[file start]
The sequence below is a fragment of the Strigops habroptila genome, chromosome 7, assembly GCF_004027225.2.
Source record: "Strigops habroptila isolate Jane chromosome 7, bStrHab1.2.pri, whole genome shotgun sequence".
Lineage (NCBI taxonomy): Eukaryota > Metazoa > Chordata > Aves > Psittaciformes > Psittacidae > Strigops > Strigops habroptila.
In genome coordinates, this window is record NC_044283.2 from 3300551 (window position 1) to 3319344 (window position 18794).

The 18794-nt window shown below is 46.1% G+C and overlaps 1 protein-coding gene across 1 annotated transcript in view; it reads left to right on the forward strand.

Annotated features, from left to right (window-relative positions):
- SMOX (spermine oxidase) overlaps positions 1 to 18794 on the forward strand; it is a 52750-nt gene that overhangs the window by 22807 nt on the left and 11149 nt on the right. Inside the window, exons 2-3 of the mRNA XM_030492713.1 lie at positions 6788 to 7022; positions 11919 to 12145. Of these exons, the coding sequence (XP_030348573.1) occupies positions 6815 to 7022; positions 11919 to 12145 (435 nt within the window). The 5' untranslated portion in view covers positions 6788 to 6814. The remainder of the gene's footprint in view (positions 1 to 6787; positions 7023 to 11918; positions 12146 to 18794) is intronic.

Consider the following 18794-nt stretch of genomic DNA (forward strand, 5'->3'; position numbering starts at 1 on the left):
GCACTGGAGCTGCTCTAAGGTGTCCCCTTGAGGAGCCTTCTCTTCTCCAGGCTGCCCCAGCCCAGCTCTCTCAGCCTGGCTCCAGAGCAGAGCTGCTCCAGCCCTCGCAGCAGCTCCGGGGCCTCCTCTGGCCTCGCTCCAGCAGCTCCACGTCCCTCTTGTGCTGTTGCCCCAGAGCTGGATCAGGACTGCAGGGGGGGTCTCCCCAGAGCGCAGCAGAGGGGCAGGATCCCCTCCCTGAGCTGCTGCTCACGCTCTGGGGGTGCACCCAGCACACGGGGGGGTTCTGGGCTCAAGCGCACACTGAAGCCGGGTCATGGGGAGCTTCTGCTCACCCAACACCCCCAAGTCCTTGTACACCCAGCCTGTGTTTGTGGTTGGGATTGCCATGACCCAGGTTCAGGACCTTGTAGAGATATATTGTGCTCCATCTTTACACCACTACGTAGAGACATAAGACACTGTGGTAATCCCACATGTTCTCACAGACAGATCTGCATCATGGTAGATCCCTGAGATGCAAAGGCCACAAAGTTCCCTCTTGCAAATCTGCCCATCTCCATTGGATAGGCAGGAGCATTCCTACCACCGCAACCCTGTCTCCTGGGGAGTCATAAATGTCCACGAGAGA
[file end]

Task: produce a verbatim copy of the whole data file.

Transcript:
The sequence below is a fragment of the Strigops habroptila genome, chromosome 7, assembly GCF_004027225.2.
Source record: "Strigops habroptila isolate Jane chromosome 7, bStrHab1.2.pri, whole genome shotgun sequence".
Lineage (NCBI taxonomy): Eukaryota > Metazoa > Chordata > Aves > Psittaciformes > Psittacidae > Strigops > Strigops habroptila.
In genome coordinates, this window is record NC_044283.2 from 3300551 (window position 1) to 3319344 (window position 18794).

The 18794-nt window shown below is 46.1% G+C and overlaps 1 protein-coding gene across 1 annotated transcript in view; it reads left to right on the forward strand.

Annotated features, from left to right (window-relative positions):
- SMOX (spermine oxidase) overlaps positions 1 to 18794 on the forward strand; it is a 52750-nt gene that overhangs the window by 22807 nt on the left and 11149 nt on the right. Inside the window, exons 2-3 of the mRNA XM_030492713.1 lie at positions 6788 to 7022; positions 11919 to 12145. Of these exons, the coding sequence (XP_030348573.1) occupies positions 6815 to 7022; positions 11919 to 12145 (435 nt within the window). The 5' untranslated portion in view covers positions 6788 to 6814. The remainder of the gene's footprint in view (positions 1 to 6787; positions 7023 to 11918; positions 12146 to 18794) is intronic.

Consider the following 18794-nt stretch of genomic DNA (forward strand, 5'->3'; position numbering starts at 1 on the left):
GCACTGGAGCTGCTCTAAGGTGTCCCCTTGAGGAGCCTTCTCTTCTCCAGGCTGCCCCAGCCCAGCTCTCTCAGCCTGGCTCCAGAGCAGAGCTGCTCCAGCCCTCGCAGCAGCTCCGGGGCCTCCTCTGGCCTCGCTCCAGCAGCTCCACGTCCCTCTTGTGCTGTTGCCCCAGAGCTGGATCAGGACTGCAGGGGGGGTCTCCCCAGAGCGCAGCAGAGGGGCAGGATCCCCTCCCTGAGCTGCTGCTCACGCTCTGGGGGTGCACCCAGCACACGGGGGGGTTCTGGGCTCAAGCGCACACTGAAGCCGGGTCATGGGGAGCTTCTGCTCACCCAACACCCCCAAGTCCTTGTACACCCAGCCTGTGTTTGTGGTTGGGATTGCCATGACCCAGGTTCAGGACCTTGTAGAGATATATTGTGCTCCATCTTTACACCACTACGTAGAGACATAAGACACTGTGGTAATCCCACATGTTCTCACAGACAGATCTGCATCATGGTAGATCCCTGAGATGCAAAGGCCACAAAGTTCCCTCTTGCAAATCTGCCCATCTCCATTGGATAGGCAGGAGCATTCCTACCACCGCAACCCTGTCTCCTGGGGAGTCATAAATGTCCACGAGAGA